At HistoricalSewing.com we are committed to helping others experience 19th century fashions through modern and period sewing
Home Economics Archive
HEARTH is a core electronic collection of books and journals in Home Economics and related disciplines. Titles
published between 1850 and 1950 were selected and ranked by teams of scholars for their great historical importance. The first
phase of this project focused on books published between 1850 and 1925 and a small number of journals. Future phases of the
project will include books published between 1926 and 1950, as well as additional journals. The full text of these materials,
as well as bibliographies and essays on the wide array of subjects relating to Home Economics, are all freely accessible on
this site. This is the first time a collection of this scale and scope has been made available.
University of Virginia Library. This site
allows you to search several census years by state and county. This site offers numbers only, not detailed information regarding
This site is an online exhibit from the American
Antiquarian Society. The exhibit includes much information about the development of social dance in America.
Journal of Early Southern Decorative Arts
The Journal of Early Southern Decorative Arts is a scholarly, refereed e-journal presenting new research about the
decorative arts and material culture of the American South prior to 1860.
Lawrence T. Jones III Texas Photographs
The Lawrence T. Jones III Texas Photographs digital collection contains a wide range of early Texas photography. The
digitized images are from the Lawrence T. Jones III Texas Photography Collection, which contains 5,000 photographs, ca. 1846-1945,
and is held by SMU's DeGolyer Library.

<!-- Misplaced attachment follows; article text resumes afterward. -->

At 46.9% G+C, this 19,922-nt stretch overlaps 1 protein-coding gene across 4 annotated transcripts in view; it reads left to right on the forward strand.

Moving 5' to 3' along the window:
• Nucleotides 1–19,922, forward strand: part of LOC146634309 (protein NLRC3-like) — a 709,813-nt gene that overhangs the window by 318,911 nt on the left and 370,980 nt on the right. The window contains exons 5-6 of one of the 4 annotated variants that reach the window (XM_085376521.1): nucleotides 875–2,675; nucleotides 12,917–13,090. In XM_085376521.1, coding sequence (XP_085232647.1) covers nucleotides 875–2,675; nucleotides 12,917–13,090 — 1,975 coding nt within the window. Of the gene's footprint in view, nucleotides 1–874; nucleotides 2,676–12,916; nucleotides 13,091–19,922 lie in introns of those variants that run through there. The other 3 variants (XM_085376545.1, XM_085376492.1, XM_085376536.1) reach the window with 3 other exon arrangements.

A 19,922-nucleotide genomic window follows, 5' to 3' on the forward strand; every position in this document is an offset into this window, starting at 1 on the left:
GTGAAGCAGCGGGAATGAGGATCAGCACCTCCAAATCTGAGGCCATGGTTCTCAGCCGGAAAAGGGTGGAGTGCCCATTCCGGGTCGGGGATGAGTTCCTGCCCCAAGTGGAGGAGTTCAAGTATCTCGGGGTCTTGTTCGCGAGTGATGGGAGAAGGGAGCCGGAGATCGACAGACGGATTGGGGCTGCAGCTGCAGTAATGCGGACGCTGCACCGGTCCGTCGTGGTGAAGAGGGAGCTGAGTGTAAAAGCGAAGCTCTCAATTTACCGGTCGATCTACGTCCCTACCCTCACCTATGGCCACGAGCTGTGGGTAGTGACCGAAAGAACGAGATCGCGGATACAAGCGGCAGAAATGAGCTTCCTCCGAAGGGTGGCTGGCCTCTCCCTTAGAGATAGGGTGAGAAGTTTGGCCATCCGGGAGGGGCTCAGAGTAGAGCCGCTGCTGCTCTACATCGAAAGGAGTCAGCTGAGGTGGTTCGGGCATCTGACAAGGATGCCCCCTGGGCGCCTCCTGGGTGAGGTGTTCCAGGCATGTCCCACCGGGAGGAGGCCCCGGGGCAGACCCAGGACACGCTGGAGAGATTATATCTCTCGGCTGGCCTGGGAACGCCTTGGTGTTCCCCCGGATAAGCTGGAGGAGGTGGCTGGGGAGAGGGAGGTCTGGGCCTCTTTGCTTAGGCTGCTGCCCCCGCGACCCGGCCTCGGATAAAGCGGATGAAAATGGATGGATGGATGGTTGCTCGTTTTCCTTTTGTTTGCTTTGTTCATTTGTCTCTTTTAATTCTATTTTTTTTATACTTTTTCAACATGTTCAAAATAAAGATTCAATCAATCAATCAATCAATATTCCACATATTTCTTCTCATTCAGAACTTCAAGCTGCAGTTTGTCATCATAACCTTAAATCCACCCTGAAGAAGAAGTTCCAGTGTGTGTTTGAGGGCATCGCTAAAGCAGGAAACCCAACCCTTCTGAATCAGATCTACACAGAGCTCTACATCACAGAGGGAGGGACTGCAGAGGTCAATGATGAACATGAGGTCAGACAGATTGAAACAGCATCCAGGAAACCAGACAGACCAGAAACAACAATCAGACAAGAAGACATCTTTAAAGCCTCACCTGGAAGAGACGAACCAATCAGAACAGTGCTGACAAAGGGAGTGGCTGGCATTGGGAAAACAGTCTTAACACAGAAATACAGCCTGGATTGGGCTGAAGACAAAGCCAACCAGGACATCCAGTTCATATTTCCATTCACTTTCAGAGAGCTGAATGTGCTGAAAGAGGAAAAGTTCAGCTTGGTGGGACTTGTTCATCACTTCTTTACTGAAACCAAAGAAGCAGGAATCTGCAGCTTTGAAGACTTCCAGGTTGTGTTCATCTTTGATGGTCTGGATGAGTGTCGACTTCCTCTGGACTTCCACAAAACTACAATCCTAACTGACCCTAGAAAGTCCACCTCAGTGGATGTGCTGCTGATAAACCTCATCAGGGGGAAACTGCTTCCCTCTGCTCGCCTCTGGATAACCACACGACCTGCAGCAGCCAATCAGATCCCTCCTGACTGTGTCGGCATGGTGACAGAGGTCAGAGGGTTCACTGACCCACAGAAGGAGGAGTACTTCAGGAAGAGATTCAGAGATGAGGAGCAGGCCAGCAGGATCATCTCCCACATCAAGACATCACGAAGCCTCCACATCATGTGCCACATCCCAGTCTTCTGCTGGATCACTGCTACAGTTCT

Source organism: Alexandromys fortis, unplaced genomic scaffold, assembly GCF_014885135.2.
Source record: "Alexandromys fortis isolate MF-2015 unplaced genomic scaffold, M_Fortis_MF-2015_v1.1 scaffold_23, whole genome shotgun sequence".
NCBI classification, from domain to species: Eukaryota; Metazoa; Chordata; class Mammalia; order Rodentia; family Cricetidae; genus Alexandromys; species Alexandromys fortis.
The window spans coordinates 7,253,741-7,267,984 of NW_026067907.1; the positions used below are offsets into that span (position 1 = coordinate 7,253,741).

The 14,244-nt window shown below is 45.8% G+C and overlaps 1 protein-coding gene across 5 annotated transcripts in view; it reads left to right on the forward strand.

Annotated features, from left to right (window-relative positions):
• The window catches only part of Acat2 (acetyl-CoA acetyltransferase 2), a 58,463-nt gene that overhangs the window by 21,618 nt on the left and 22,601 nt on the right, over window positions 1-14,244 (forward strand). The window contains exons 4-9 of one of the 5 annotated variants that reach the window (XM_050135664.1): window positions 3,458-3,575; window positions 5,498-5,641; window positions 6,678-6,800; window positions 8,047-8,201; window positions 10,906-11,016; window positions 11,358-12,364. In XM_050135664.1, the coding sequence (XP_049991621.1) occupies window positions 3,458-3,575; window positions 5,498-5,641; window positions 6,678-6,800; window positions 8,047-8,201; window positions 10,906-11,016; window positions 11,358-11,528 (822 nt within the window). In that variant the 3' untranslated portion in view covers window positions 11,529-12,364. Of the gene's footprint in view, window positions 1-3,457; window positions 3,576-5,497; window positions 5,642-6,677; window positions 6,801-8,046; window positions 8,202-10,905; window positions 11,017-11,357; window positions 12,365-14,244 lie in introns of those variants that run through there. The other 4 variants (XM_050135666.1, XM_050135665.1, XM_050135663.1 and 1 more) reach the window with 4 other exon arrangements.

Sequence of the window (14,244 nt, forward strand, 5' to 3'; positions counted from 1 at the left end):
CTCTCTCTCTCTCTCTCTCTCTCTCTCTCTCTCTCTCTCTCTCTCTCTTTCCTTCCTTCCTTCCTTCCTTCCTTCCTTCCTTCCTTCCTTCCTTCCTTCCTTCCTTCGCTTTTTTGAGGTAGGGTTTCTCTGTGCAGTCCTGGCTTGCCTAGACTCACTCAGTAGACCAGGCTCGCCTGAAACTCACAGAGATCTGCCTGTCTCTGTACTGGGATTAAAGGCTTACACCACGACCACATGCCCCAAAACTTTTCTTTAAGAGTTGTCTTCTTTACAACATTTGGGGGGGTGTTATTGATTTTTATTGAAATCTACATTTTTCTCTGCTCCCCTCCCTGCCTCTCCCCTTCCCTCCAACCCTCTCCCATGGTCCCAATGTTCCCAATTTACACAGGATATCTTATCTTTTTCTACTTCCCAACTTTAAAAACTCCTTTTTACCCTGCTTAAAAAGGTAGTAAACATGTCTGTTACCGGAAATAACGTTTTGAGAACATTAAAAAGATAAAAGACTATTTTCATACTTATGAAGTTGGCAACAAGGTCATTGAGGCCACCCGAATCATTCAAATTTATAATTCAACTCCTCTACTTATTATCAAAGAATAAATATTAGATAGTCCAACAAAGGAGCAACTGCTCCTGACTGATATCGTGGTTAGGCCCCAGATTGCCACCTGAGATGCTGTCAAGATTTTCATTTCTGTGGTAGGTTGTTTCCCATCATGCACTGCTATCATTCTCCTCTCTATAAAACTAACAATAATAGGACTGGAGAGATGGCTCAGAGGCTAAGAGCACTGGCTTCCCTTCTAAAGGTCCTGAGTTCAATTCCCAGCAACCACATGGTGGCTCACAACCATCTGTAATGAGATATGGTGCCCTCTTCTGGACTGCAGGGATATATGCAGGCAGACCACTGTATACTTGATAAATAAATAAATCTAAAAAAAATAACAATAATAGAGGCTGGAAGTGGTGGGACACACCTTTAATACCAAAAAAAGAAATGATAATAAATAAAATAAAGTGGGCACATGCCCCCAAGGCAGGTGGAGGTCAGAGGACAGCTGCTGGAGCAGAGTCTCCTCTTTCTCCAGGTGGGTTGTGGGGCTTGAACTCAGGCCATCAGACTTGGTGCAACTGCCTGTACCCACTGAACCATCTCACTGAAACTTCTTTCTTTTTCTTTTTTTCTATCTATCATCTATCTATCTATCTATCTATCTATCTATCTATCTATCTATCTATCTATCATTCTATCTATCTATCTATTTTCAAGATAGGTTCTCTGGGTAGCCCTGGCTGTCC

Living-history.net is dedicated to the preservation and dissemination of historical knowledge and understanding through the
promotion of living history. If you are a reenactor, buckskinner, mountain man, or living history enthusiast this is the site
for you. Within this site you will find resources and information pertaining to reenacting, rendezvous, and of course, living
history. These resources include a merchants page with many 18th century merchants, sutlers, and traders as well as listings
of French & Indian War, Revolutionary War, War of 1812, Fur Trade, NRLHF, and Civil War events and groups all across the
A network for all living historians and
re-enactors worldwide. All periods welcome, so you can contact and link with anyone and everyone of any period or location
Making of America
The Cornell University Library Making of America Collection is a digital library of primary sources in American
social history from the antebellum period through reconstruction. The collection is particularly strong in the subject areas
of education, psychology, American history, sociology, religion, and science and technology. This site provides access to
267 monograph volumes and over 100,000 journal articles with 19th century imprints. The project represents a major collaborative
endeavor in preservation and electronic access to historical texts.
Victorian Ball, A
article is on the Victoriana website. It includes information about ball etiquette, dress and a link to dance instruction
National Park Service Civil War Home Page
From 1861 to 1865, the American union was broken as brother fought brother in a Civil War that remains a defining moment
in our nation's history. Its causes and consequences, including the continuing struggle for civil rights for all Americans,
reverberate to this day. From the battlefields to the homefront, the cost of the war was steep...its lessons eternal.
Navarro County Confederate Script
Not Even Past
Provides dynamic, accessible, short articles on every field of History. Founded in 2010 and developed by the Department
of History at the University of Texas at Austin, Not Even Past speaks to everyone interested in the past and in the ways the
past lives on in the present.
History leaves no life untouched and the story of every life deserves to be told. Not Even Past is, first and foremost,
a home for these stories. It is also a place for all who are interested in history to meet one another and share their viewpoints,
to learn what books and films historians are reading and watching, and to gather perspectives on national, international,
and Texas events of contemporary interest.
The title of the website reflects our professional and ethical commitment to understanding history
as a public conversation about the importance of the past for our actions, values, and beliefs in the present and for the
decisions we make today that will affect our lives—and those who come after us—tomorrow.
There are many history-related sites on the web, but few